Economic thinktank urges govt, Castel Malawi to reach agreement over taxes

An economic think tank; the Economists Association of Malawi has advised the government to reach an agreement with Castel Malawi Limited, manufacturers of alcoholic and non-alcoholic beverages, over taxes to prevent its closure.

Kalilombe: If Castel closes that would affect Malawi’s economy

President of the association Chiku Kalilombe said this after Castel Malawi officials said the brewery is on the verge of closure due to what they said continued decline in sales volume, turnover and heavy excise tax rate.

“The government should ensure that the taxes imposed on the company does not choke its operations. There can be a win-win situation agreement between the two,” said Kalilombe.

He said averting the closure of the company would save thousands of jobs.

“If the company closes, the number of jobless people would increase and that would affect the country’s economy,” he said.

Castel Malawi managing director Herve Milhade says excise tax rate on malt beer would be 60 per cent on ex-factory price (sales price).

He said the 60 per cent is higher for operations, saying the taxes have been increased by 22 per cent on clear beer compared to what they were paying at 90 per cent on production cost.

There was no immediate comment from the government or the Malawi Revenue Authority.

Tax expert Emmanuel Kaluluma said now that excise tax calculation is based on production cost and mark-up, how much one loses out depends on their profit margins.

He, however, said government ought to have done a proper analysis before effecting the new tax as “government too can lose out on tax revenues from the employees in the case of retrenchments”.

Castel Malawi is rated as one of the top 10 taxpayers in the country, contributing to the development of the economy for over 50 years and is also the number one taxpayers of import duties.

The company employs 1 284 people and has a business network of over 100 000 stakeholders, customers, suppliers, distributors contractors, locally and internationally.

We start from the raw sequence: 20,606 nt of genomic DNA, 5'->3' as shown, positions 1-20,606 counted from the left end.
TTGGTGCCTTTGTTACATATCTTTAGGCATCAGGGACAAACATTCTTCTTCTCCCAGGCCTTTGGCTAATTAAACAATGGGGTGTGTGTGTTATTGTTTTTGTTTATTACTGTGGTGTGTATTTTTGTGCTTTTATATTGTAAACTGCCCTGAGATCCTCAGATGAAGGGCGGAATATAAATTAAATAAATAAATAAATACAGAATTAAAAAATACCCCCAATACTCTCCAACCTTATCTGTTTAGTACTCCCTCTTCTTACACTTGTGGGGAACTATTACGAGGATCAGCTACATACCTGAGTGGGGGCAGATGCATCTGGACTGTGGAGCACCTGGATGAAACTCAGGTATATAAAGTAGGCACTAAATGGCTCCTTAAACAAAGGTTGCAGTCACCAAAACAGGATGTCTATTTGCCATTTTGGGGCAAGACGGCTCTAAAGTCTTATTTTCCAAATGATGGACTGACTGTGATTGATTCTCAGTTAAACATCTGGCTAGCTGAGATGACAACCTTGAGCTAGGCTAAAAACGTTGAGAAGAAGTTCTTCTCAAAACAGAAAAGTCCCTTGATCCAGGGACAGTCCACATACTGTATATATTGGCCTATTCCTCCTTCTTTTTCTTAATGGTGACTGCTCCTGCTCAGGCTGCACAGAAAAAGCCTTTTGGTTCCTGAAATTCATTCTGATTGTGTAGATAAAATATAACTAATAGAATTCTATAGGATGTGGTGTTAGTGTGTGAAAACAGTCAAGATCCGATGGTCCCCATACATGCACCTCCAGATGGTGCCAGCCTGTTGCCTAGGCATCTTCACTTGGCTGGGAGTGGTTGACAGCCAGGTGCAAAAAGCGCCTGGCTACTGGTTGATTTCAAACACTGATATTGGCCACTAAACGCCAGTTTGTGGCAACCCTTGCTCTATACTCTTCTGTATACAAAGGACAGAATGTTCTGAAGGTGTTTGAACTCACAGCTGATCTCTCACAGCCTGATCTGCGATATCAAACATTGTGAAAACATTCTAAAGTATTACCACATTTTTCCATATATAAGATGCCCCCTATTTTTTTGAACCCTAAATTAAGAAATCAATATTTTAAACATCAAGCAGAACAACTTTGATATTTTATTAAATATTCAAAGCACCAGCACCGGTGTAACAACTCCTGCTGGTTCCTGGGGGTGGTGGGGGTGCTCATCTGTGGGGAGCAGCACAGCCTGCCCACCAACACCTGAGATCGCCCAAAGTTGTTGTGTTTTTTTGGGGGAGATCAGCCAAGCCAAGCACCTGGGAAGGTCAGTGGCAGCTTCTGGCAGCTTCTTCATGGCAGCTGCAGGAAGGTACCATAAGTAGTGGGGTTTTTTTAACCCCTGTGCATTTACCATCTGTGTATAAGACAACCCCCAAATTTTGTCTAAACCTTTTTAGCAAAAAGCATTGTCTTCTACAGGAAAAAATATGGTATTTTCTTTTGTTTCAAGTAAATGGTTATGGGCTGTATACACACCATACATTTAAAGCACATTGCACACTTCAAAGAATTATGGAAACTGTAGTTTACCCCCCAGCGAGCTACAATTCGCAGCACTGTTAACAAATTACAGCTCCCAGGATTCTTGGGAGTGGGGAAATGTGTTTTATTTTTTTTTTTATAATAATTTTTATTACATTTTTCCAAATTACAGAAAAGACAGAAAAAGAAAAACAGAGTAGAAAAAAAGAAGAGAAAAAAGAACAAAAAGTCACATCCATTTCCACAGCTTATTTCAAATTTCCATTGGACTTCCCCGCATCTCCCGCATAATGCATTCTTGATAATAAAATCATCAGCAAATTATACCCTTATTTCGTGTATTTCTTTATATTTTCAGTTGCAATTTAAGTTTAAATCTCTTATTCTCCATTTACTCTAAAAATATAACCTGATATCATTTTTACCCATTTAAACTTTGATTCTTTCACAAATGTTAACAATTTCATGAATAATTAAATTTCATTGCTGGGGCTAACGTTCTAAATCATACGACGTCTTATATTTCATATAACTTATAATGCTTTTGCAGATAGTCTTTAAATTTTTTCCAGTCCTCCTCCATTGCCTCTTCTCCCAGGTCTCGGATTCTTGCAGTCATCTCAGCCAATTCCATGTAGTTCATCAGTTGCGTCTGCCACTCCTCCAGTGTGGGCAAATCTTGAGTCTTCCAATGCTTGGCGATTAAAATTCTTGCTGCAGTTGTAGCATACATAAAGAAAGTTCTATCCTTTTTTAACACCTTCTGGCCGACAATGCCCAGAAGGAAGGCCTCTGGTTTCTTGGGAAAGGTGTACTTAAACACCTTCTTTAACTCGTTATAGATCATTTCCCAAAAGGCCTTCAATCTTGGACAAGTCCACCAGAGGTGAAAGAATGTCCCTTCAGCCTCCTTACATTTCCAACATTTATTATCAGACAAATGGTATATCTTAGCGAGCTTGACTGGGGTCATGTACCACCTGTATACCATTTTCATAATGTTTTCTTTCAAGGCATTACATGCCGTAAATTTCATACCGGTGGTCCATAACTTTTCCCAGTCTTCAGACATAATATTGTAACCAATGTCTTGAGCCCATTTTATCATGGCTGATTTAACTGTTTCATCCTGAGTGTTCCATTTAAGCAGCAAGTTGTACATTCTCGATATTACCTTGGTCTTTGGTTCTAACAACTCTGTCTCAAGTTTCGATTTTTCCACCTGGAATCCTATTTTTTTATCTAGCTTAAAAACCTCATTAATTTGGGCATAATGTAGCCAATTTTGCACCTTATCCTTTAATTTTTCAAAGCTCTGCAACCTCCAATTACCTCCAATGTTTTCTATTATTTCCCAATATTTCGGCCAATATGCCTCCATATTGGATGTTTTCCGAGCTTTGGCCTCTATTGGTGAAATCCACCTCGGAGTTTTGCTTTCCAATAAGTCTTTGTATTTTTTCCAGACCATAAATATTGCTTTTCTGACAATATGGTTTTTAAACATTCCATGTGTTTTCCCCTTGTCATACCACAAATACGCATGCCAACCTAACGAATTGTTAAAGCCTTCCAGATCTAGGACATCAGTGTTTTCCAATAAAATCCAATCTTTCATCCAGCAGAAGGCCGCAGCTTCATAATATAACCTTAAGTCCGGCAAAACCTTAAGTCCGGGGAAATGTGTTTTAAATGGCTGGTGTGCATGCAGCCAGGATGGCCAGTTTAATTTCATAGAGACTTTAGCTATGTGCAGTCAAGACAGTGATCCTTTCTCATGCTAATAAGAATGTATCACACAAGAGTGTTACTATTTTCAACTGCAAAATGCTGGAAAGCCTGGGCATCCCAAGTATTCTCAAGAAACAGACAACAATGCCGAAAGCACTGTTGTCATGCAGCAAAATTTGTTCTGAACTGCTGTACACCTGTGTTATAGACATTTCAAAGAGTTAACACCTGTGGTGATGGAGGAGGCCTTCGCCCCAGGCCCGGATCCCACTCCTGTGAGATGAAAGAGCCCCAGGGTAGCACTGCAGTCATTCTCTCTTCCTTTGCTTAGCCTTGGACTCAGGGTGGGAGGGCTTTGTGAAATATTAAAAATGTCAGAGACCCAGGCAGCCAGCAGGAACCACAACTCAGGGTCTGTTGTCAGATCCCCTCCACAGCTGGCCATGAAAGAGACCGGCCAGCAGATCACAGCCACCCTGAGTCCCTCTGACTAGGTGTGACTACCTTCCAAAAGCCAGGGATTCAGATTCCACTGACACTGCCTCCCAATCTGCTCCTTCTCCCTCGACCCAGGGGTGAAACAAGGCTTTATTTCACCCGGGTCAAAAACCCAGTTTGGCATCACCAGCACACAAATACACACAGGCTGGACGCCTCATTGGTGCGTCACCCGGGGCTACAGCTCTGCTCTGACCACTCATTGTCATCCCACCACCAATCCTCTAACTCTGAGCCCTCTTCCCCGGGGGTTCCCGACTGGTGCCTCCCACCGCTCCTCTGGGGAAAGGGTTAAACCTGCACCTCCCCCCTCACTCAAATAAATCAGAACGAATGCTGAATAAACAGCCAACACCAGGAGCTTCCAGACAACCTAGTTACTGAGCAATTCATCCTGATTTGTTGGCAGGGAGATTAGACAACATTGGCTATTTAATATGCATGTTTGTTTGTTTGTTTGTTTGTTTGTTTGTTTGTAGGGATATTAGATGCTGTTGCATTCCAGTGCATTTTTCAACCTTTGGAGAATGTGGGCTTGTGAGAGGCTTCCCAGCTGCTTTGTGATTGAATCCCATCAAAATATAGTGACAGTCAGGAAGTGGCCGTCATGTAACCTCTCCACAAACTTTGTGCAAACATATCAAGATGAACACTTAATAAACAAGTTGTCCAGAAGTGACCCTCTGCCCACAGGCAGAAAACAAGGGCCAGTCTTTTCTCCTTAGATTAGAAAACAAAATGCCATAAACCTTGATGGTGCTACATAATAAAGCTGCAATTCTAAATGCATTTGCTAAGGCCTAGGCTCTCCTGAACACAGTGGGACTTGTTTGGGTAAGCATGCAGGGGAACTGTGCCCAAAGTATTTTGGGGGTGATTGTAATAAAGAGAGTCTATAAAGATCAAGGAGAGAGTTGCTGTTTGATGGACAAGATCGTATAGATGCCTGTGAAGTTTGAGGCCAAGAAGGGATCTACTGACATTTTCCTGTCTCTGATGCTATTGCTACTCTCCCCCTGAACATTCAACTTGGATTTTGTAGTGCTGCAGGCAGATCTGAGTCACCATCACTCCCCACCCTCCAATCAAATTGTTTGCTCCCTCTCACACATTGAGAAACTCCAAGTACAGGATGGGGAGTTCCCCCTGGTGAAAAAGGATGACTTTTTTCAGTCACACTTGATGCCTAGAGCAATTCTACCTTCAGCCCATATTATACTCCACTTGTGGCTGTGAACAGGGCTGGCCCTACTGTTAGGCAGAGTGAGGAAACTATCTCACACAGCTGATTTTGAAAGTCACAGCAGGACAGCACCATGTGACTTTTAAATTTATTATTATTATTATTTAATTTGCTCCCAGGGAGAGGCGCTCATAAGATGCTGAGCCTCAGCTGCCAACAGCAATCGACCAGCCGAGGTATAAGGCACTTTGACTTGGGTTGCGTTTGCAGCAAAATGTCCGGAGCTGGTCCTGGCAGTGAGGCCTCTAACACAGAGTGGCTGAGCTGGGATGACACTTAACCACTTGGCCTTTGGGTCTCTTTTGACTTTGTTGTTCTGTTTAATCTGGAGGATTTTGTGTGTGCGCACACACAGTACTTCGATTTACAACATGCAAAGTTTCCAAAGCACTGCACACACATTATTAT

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mpilu
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mpilu

khaziberg probably the best beer in the world.
zinani ndi maleka.
ma china ameneo ndi zomwe mmafuna.
cheap business

James Matipwili
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James Matipwili

Do you think they care? Refer to my comment in the next 3 years.

Silombela
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Silombela

Excise tax can be factored in the selling price in order to maintain the margins. So if quality of beer is good the operations will stay profitable. Illovo another South African company is also incurred losses yet they are fighting court case for externalising forex. For these foreign companies its just part of economic bullying tactics.

Concerned citizen
Guest

It is a plea, such rates of excise have not been applied to any Malawian business and it survives. I worked for a company that made Methylated spirits. Though the duty was charged on the production cost, by concensus, the cost was still too heavy. The company was closed down. Now what happens when a company closes down? Less people are employed. The tax base demishes. We export jobs. We lose expertise and the ability to produce them. We loose the chance to generate forex through the export of products. We loose the ability to produce substitutes for inputs. We… Read more »

Ota benga
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Ota benga

Part of the objective of excise tax is to limit/restrict the desirability of the goods in question by making them expensive. So the beneficiary either pays more to the govt or if he doesn’t want to pay more, simply avoid the products. So collecting taxes is simply a means to control the product and not necessarily the main goal of govt. Very simple, Unless of course you are castel md